SIAT - Theses, Dissertations, and other Required Graduate Degree Essays

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Learning to Relax and Attend: Investigating Methods to Analyze Neurofeedback Data from Nepalese Children’s Mind-Full Sessions

Date created: 
2017-08-10
Abstract: 

Mind-Full (Nepal) consists of three neurofeedback (NF) games designed to help young children living in extreme poverty learn to self-regulate relaxation and attention. In this thesis, I present the methodological process used to analyze the Mind-Full's log data that was collected from a field-study conducted in Nepal (Antle et al., 2015). The results of this analysis showed that there was no significant improvement in relaxation, attention and game performance of the children across sessions in all three games. There was no correlation between the dependent measures derived from headset generated relaxation/attention indices and brainwave amplitudes. I discuss reasons for these findings, grounded in the previous NF studies. Based on my results and previous works, I recommend approaches to data analysis methods for future NF studies including how to pre-process data, choose dependent measures and sample sessions for across sessions analysis.

Document type: 
Thesis
Senior supervisor: 
Alissa Antle
Department: 
Communication, Art & Technology: School of Interactive Arts and Technology
Thesis type: 
(Thesis) M.Sc.

MyEyes: The design and evaluation of first person view video streaming for long-distance couples

Author: 
Date created: 
2017-07-20
Abstract: 

Couples in long distance relationships rely on the use of video chat systems to help maintain their relationship. However, designs are typically limited to only supporting face-to-face conversations or providing narrow fields of view. I designed and evaluated MyEyes, a First Person View video streaming system made with cardboard goggles and a smartphone. Distance-separated partners see each other’s view on their screen where it can overlap their own view (Overlapped), be placed above it (Horizontal), or presented at the same time where each is seen with a different eye (Split). I compared the three different views with 12 pairs of couple to explore the effect on social presence and body ownership. My results showed: (1). Overlapped View was most preferred by couples and it provided strongest co-presence while Horizontal View provided the greatest mutual understanding. (2). Couples valued performing synchronized acts together and doing activities ‘in’ the remote location. I discussed design implications for future first person view video technologies including enhancing social presence and body ownership in each interface. Future designers should also investigate privacy concern when using the system in public and how to provide greater control of video streams.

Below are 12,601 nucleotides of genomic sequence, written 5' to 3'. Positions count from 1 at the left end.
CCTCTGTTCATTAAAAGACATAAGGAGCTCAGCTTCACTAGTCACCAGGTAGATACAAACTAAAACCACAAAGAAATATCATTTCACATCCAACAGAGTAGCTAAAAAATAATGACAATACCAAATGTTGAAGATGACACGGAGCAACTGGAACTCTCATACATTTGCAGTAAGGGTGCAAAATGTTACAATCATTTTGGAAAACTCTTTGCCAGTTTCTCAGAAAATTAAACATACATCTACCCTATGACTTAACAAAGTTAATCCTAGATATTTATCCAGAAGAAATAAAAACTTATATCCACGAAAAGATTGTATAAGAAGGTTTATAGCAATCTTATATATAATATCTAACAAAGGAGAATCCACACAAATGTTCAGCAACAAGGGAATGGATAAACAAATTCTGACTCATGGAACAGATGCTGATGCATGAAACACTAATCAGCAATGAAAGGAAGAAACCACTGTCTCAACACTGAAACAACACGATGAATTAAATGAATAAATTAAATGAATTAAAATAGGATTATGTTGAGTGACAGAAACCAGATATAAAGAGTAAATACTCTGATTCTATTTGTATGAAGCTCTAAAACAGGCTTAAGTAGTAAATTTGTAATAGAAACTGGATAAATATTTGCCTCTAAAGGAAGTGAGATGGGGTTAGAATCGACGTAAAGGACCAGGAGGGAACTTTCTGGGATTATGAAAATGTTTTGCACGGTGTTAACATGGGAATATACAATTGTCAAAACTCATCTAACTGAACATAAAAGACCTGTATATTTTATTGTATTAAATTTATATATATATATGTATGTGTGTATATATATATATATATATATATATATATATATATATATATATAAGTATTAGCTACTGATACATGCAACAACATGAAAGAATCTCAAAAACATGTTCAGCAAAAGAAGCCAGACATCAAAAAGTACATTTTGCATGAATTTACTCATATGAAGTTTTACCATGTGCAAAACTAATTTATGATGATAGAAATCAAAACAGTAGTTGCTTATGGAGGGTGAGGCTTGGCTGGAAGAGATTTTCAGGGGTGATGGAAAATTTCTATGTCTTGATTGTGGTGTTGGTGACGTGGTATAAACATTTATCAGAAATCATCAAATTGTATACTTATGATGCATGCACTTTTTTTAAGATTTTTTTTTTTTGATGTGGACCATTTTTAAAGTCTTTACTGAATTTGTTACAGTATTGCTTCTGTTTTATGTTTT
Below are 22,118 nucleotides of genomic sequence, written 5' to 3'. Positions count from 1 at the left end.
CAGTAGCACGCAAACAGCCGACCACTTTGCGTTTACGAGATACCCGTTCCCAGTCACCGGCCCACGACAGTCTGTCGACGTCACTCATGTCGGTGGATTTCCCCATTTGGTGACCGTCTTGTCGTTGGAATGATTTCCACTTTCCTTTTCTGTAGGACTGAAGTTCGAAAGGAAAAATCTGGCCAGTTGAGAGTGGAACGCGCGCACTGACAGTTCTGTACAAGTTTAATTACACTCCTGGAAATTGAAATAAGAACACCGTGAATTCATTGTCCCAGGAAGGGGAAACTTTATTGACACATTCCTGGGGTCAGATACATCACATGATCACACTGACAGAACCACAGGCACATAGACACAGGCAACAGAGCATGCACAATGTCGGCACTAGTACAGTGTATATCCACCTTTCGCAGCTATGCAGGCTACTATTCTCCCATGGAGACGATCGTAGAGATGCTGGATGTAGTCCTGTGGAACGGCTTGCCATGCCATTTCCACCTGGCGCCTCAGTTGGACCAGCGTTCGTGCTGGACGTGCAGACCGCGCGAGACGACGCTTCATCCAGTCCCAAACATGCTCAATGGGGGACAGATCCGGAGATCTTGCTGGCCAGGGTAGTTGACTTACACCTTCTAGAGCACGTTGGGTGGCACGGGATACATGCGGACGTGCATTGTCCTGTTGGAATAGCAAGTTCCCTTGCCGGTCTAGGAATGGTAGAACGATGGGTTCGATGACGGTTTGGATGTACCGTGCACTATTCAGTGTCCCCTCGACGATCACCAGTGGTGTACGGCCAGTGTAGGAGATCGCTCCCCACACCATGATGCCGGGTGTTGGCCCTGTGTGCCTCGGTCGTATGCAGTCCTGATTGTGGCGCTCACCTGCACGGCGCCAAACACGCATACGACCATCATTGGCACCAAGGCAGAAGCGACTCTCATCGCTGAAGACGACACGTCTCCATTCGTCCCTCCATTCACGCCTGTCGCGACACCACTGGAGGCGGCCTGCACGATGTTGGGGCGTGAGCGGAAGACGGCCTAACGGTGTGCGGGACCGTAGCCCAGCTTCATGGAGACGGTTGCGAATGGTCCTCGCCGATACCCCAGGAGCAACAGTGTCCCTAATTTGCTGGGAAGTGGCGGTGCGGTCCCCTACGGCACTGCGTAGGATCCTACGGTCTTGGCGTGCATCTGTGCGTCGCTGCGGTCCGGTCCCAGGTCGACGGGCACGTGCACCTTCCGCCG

Document type: 
Thesis
File(s): 
Senior supervisor: 
Carman Neustaedter
Department: 
Communication, Art & Technology: School of Interactive Arts and Technology
Thesis type: 
(Thesis) M.Sc.